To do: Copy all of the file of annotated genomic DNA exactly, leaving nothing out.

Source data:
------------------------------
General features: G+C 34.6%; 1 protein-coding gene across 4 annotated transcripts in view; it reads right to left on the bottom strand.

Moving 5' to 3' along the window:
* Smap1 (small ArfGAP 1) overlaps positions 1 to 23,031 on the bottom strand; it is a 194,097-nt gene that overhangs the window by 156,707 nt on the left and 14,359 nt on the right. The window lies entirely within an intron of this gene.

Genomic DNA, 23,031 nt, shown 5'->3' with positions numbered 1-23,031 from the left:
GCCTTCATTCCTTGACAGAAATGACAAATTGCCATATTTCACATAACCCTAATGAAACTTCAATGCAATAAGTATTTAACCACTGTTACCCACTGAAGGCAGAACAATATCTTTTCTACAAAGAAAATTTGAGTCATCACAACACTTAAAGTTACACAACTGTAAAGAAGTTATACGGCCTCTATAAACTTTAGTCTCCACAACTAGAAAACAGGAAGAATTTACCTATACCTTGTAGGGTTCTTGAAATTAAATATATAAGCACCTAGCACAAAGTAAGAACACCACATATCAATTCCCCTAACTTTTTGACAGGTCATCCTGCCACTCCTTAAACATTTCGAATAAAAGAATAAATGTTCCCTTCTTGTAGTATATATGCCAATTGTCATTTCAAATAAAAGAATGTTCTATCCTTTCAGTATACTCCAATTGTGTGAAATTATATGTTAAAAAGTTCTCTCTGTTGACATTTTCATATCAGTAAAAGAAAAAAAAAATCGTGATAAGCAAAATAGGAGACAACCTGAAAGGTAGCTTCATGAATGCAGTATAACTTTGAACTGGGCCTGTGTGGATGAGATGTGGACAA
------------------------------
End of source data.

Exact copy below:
General features: G+C 34.6%; 1 protein-coding gene across 4 annotated transcripts in view; it reads right to left on the bottom strand.

Moving 5' to 3' along the window:
* Smap1 (small ArfGAP 1) overlaps positions 1 to 23,031 on the bottom strand; it is a 194,097-nt gene that overhangs the window by 156,707 nt on the left and 14,359 nt on the right. The window lies entirely within an intron of this gene.

Genomic DNA, 23,031 nt, shown 5'->3' with positions numbered 1-23,031 from the left:
GCCTTCATTCCTTGACAGAAATGACAAATTGCCATATTTCACATAACCCTAATGAAACTTCAATGCAATAAGTATTTAACCACTGTTACCCACTGAAGGCAGAACAATATCTTTTCTACAAAGAAAATTTGAGTCATCACAACACTTAAAGTTACACAACTGTAAAGAAGTTATACGGCCTCTATAAACTTTAGTCTCCACAACTAGAAAACAGGAAGAATTTACCTATACCTTGTAGGGTTCTTGAAATTAAATATATAAGCACCTAGCACAAAGTAAGAACACCACATATCAATTCCCCTAACTTTTTGACAGGTCATCCTGCCACTCCTTAAACATTTCGAATAAAAGAATAAATGTTCCCTTCTTGTAGTATATATGCCAATTGTCATTTCAAATAAAAGAATGTTCTATCCTTTCAGTATACTCCAATTGTGTGAAATTATATGTTAAAAAGTTCTCTCTGTTGACATTTTCATATCAGTAAAAGAAAAAAAAAATCGTGATAAGCAAAATAGGAGACAACCTGAAAGGTAGCTTCATGAATGCAGTATAACTTTGAACTGGGCCTGTGTGGATGAGATGTGGACAA